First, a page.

THE tie! The tie! That was his first mistake. It was a dazzling lime green. On the TV screen it almost strobed. All around him were dark blues and purples: even the press wore the kind of sober ties one might wear to the funeral of a slight acquaintance. Lime green did not suggest contrition. Nor did anything he said.
Bob Diamond faced the UK Treasury select committee for three hours that shed very little light on the arcane matters supposedly under discussion, although a considerable amount on Diamond himself and the bank he had commanded less than 48 hours earlier.
There was no doubt about his view of the behaviour of Barclays' Libor-fixers - "appalling", "reprehensible", "abhorrent", "wrong".
Equally, he had no doubt about his view of the 140086 members of the 141100 staff who he said were not involved. "History will judge Barclays as an incredible institution because of its people," he insisted.
But he had some difficulty remembering that staffing levels had just been reduced: he kept talking about his role in the present tense. "As chief executive I have regular, official meetings." "I am the chief executive today." He seemed in denial, and not just about the things he was trying to deny.
It is easy to criticise the committee for not being forensic enough. The MPs would certainly be far more effective if they offered half a dozen interrogators rather than 13 all adding their several billions' worth. But anyone who has seen a US Senate hearing would recognise that, in comparison, this lot were like a charm of Atticus finches.
Diamond's response would have seemed extraordinary had we not been conditioned by listening to James Murdoch at similar length in a similar accent. Different haircut, same approach. He did not know, he was not told; it was all the fault of a few rogue reporters.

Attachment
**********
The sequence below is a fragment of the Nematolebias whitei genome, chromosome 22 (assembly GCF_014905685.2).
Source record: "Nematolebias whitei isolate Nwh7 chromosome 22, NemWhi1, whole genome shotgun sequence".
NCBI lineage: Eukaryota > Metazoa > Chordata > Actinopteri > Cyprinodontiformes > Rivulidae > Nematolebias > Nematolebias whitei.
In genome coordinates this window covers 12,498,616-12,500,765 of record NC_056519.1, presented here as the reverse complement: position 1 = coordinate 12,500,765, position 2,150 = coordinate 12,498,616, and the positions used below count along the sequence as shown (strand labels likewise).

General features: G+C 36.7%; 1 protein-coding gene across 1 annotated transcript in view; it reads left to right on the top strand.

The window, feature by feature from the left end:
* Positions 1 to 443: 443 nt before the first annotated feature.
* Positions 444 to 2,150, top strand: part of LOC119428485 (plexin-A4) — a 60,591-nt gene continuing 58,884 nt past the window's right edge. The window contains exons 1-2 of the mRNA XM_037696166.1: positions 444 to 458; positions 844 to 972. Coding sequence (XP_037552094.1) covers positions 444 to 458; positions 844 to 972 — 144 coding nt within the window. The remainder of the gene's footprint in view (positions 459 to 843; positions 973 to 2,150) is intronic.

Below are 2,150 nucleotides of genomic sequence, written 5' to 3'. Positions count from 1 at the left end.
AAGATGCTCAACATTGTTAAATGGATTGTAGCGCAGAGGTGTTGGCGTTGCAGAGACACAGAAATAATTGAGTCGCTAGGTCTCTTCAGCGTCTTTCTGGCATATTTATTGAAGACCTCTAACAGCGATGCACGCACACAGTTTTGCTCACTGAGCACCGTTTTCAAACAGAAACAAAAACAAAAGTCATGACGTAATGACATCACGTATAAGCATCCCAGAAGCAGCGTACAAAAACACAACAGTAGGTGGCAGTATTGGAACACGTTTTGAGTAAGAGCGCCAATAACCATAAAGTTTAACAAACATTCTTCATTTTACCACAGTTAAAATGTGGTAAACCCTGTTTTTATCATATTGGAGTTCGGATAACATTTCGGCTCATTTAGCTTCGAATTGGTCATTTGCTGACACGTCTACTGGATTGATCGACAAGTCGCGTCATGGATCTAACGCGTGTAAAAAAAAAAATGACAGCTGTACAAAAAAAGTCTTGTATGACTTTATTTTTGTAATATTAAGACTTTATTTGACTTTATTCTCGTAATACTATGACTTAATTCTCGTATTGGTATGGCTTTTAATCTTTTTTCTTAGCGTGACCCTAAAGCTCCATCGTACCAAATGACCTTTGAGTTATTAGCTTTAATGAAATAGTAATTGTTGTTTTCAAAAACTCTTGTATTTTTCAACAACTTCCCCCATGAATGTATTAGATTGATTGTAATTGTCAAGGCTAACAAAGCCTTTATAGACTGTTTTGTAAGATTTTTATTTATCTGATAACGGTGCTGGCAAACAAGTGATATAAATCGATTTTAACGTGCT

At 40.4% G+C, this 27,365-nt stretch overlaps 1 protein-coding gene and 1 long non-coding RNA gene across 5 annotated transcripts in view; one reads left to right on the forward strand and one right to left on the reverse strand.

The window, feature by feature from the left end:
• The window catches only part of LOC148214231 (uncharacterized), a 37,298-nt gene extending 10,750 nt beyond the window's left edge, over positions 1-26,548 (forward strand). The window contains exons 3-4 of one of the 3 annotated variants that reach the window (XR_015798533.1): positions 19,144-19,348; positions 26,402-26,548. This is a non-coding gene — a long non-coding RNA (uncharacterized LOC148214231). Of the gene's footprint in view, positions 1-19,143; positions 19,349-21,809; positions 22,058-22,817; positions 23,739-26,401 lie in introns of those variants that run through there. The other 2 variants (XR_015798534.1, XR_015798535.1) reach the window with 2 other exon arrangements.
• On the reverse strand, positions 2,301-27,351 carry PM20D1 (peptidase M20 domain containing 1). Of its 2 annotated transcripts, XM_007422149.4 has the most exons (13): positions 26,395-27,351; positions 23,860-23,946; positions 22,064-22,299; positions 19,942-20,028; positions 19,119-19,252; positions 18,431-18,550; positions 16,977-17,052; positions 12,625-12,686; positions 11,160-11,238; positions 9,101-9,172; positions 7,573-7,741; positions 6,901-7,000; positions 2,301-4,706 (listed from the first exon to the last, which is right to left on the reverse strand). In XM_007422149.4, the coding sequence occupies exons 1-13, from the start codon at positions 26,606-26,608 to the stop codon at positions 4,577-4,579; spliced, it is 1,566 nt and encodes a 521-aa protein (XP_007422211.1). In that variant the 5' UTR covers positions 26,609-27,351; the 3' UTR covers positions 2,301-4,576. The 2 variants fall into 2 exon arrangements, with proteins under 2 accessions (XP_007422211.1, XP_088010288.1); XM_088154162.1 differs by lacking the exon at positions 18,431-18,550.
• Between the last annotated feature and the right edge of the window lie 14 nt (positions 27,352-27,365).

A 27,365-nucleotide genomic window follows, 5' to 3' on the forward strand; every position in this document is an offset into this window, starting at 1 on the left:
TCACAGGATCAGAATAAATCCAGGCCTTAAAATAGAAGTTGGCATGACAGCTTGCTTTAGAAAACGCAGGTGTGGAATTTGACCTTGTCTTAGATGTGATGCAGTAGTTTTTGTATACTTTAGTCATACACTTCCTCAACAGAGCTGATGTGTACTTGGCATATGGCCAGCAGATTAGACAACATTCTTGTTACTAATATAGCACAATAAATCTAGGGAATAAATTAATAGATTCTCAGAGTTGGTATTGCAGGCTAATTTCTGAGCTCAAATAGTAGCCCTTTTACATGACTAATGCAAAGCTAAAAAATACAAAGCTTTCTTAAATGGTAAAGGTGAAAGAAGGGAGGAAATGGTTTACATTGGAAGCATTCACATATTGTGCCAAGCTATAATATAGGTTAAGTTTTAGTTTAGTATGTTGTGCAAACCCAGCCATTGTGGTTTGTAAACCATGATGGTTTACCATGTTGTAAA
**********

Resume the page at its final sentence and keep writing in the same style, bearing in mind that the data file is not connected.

"Why were you unaware?"
"I was not brought to that level."
Asked by the Tory MP David Ruffley for a yes-or-no answer, he offered a thousand words. Asked by the Lib Dem MP John Thurso to say something to small businessmen, he talked about "the people who look after small businesses" in a manner that was not intended to sound dismissive, but did.
Then he went straight on to derivatives. And that, not the Libor rates, sums up the real problem: the general public's near-unanimous sense that their problems are not, to the banks, a big enough deal. Literally.
He also kept first-naming the committee members, which was another tone-deaf strategy.
The public will now be more confused than ever about who said what to whom, when and why. But far more important was the missed opportunity to do something to help the company he claims to love: persuading its customers - and, indeed, its shareholders - that here is an organisation on their side and their wavelength.
In his resignation statement, Diamond said the impression created of Barclays "could not be further from the truth". The implication was that, behind the Bollinger, this was really a company dedicated to helping old ladies cross the road. It did not seem as though Diamond would be spending his increased spare time doing anything like that. But if he does, he will definitely call the ladies by their first names.
© 2012 The Financial Times Limited